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W9VNE input on transceiver question



I was in a similar situation several months ago. I had a pair of M Square antennas along with the elevation rotor and a Ham M to turn the antennas. What to do for a rig. Well I bought a brand new Icom 910H. A great rig. I use SatPC32 software which interfaces to the Icom via Icom's interface accessory (plug and play). You forget about your doppler shift once set up. I still control antennas manually with both rotors. The Icom 910H is a top of the line satellite transceiver. The only thing I would improve on it would be the RIT control. It only offers a 1 khz range but that is no big deal.

 It sounds like you are going to setup for the SSB satellites. They can become very lonely. AO7 is  used but by a handful of USA stations (you will not work Europe from CO. It suffers from some stations using excessive power and generating trash up and down the band too. FO 29 and VO 52  (both SSB/CW) also have a handful of operators.  No hashy trash because they are newer birds. AO7 is 34 years old and easy to trash it with hash if you use excessive power. 

If you live on the East Coast of the USA you could work Europe. QRZ.COM shows your location is in Colorado. Forget about working Europe. The FM satellites are very popular with AO 51 being the most popular. It suffers too from some poor operating at times. Most of the time it is OK. That early evening pass can be bedlam. SO 50 is useful but not used very often enough. It works well in my opinion. AO 16 is interesting but will be off the air very soon. 

The reason I mention all of the above  is because it impacts your selection of a rig. If you want to work a lot of grid squares which many of us do, the FM satellites are where the action is located. You do not need an Icom 910H and the money it represents to work the FM satellites well. You can do that with a HT (hand held). There are other dual band 440/144 FM rigs available for a fraction of the cost of an Icom 910H. The Kenwood TS2000 is a good rig but it has a birdie on SO 50's downlink making it impossible to use that FM satellite.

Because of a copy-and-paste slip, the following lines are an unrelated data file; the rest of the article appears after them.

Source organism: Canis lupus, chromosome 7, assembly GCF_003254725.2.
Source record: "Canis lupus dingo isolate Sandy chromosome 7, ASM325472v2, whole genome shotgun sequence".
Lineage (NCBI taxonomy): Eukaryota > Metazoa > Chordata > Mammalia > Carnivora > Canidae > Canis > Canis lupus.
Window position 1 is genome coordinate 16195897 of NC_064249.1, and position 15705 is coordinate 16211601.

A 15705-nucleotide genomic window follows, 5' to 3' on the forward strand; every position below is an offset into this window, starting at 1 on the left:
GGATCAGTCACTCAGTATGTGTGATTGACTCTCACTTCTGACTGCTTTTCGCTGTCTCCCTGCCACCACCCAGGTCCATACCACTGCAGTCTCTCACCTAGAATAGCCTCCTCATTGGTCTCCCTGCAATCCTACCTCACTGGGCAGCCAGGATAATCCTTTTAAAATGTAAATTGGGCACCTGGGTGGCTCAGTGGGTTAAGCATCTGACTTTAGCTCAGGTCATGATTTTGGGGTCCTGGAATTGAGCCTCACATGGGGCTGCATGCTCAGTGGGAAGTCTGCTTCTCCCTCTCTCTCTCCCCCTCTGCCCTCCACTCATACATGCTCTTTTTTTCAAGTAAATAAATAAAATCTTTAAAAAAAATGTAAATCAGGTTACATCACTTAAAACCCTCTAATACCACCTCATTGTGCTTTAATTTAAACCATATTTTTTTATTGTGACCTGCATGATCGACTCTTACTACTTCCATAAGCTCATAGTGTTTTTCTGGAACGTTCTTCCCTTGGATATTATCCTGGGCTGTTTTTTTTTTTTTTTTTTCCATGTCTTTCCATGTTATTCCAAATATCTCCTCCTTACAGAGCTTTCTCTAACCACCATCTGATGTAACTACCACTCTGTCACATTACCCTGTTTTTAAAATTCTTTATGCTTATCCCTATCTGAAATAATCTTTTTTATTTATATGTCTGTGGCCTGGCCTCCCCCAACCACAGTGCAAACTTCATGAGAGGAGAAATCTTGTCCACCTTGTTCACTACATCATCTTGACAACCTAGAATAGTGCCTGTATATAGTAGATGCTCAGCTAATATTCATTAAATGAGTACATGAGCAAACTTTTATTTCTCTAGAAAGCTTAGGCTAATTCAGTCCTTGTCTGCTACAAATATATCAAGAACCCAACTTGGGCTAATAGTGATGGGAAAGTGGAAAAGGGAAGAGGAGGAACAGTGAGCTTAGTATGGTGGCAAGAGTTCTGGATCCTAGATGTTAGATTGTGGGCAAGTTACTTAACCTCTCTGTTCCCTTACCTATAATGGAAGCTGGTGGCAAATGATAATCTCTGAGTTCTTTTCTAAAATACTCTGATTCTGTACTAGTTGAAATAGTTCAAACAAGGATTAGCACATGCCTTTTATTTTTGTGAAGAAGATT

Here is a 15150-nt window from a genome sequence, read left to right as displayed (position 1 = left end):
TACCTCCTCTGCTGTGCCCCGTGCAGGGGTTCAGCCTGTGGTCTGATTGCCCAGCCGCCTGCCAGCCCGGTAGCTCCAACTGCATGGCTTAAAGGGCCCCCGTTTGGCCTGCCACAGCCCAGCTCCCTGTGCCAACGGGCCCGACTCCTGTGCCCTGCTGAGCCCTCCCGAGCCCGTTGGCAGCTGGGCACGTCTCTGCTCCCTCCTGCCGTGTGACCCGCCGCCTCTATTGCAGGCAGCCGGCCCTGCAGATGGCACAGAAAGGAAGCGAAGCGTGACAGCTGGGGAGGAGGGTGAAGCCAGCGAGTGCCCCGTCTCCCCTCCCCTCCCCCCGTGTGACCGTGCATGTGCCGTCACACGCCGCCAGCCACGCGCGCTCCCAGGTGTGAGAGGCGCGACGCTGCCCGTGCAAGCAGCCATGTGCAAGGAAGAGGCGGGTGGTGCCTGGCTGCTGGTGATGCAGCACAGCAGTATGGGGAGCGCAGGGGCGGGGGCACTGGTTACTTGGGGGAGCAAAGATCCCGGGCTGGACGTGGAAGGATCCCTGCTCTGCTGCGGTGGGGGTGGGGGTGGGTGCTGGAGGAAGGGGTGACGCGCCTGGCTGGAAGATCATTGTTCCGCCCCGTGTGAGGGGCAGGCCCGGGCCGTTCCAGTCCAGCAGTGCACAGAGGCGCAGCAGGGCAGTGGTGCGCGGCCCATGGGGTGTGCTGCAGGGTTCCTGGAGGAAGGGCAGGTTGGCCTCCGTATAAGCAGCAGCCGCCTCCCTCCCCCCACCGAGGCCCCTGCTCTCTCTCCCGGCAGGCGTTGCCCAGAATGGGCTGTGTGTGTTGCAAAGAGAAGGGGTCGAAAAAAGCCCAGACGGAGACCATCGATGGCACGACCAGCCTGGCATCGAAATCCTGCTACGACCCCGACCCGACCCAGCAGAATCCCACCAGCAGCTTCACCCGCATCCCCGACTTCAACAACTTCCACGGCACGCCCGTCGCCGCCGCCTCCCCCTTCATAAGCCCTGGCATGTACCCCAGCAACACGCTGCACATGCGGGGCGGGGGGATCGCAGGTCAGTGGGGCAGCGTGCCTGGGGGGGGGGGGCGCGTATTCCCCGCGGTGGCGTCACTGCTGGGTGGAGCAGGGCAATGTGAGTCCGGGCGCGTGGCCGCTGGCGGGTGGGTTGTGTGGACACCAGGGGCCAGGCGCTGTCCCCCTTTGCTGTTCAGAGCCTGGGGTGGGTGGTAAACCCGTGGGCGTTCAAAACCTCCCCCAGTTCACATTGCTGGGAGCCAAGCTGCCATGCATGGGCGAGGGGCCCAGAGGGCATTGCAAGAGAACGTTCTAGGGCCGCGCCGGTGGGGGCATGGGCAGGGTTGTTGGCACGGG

There is a big difference, in my opinion between the FM and SSB/CW satellites. FM being used to its capacity on AO 51 and the SSB/CW birds suffering from inactivity. Just a fact of life. Some may disagree with these observations. I was on the satellites back in the 1970s and  came back in August 2008. I have made QSOs with 15 countries and 200 Grids and 45 states in that time. I think my intense 3 months of operating provides me with enough observations to make these statements.

 I am often asked why not more activity on non-FM satellites. My answer has always been : 1) Doppler shift and 2) equipment. Unless you have software to manage the doppler shift on 435 mhz  your signal will travel quickly across the band. Some experienced ops can do it manually but they are pros. Equipment for SSB/CW is relatively (emphasis) scarce compared to FM only rigs. You do not need software to control Doppler shift on FM. . . . you can control it in other ways. 

To choose a transceiver depends on how you want to spend your time. If you are preparing for the HEO (German venture) then go with the Icom 910H type rig. If you just want to get on the satellites for the satellite experience you may find an FM only rig is more suited for you. Of course since you are not currently on the satellites ( my inference ) you would not have the benefit of personal knowledge. I hope my observations are helpful.

Selection of the gear depends on how you are going to use it. If you do not know that there are really two different roads to currently travel you could be wasting your money. 

Just my 2 cents and probably not worth even that amount of money. 
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